The 84th Annual Academy Awards are quickly approaching. In about a week and a half, the red carpet will be rolled out, and Hollywood's biggest stars will take a stroll down it, heading into the auditorium for a night of honoring the best films of 2011. For those in attendance who are actually nominated for an Oscar, it's a night of hope, wonder and possibly disappointment. No matter how many times they say it's an honor to be nominated, we know that deep down they still probably really would love to take one of those little gold men home with them.
Each year the nominees seem to spark conversation. Who deserves the nod? Who doesn't? Who has the award locked up before a single vote is cast? Who is the underdog that just might pull of an upset? We thought it might be fun to take a look at the list of nominees and figure out who are the five stars that really should be walking out of the show clutching an Oscar.
Martin Scorsese - Everyone assumes from his body of work that the iconic director has a shelf at home filled to capacity with Oscar statues. The fact is though, that the man who directed popular and important films like "Raging Bull" and "The Last Temptation of Christ" has been nominated ten times, but has only won once. This year he's nominated for both Best Director and Best Picture for "Hugo." While critics have not put the film in the same boat as "Goodfellas," clearly the Academy has some catch-up to do, so they need to hand over as many of the awards as they can to Martin from here on out.
Gary Oldman - Like Scorsese, Oldman's talent and longevity in the business make him seem like someone who's probably won a ton of Oscars in his career. However, this year's nomination for his role in "Tinker Tailor Soldier Spy" is his one and only Academy Award Nomination. Oldman has doing incredible work for thirty years. He's a master at completely changing his look and accent to become anyone from Detective Jim Gordon in "The Dark Knight" to Dracula in Francis Ford Coppola's 1992 version of "Dracula." He's been overlooked for far too long, and hopefully this year he is recognized for his incredible body of work.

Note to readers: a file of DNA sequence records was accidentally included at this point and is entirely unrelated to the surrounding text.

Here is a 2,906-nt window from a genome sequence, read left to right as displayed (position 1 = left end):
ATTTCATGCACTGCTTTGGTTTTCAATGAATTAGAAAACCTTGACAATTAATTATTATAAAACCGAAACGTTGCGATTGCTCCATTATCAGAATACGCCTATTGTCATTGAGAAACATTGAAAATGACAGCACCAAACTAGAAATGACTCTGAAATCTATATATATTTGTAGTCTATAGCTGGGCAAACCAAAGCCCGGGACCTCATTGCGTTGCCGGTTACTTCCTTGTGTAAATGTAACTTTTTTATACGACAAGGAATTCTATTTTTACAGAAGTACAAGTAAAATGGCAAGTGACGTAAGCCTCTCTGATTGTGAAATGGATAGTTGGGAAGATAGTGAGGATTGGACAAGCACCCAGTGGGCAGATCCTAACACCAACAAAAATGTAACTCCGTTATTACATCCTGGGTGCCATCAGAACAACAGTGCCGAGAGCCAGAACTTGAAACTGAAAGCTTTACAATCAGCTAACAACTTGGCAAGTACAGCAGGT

Meryl Streep - She's been nominated seventeen times, and has only won twice. However, the last time she won an Oscar was way back in 1983 for her stunning performance in "Sophie's Choice." Sadly, Meryl's been nominated and lost so many times, it's almost become a tradition to nominate her, knowing full well that whoever ends up beating her will speak about her glowing terms, but that Streep herself will be shut out. This year, she's nominated for her role as Margaret Thatcher in "The Iron Lady." Hopefully this is the year she breaks her string of thirteen nominations without a win.
Jonah Hill - In the Best Supporting Actor category, we should have been putting Albert Brooks' name on this list. The man is a comedic genius, and his performance in "Drive" made the movie even better. Since the Academy inexcusably left his name off the list of nominees, we have to pull for Jonah. Jonah was fantastic in "Moneyball," holding his own easily with Brad Pitt, no small feat to say the least! Plus, we always love it when the funny guys are recognized as great actors in their own right.
Melissa McCarthy - There are any number of reasons to really want Melissa to win her Best Supporting Actress Oscar. Both the movie she's nominated for, "Bridesmaids" and McCarthy herself are not your average Oscar fare. Melissa represents a different kind of woman in Hollywood, funny, smart and not stick thin. The film was a raucous comedy and it showed that the ladies can be every bit as naughty, bawdy and hilarious. A win for Melissa is a win for average women and for truly funny films.
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- Martin Scorsese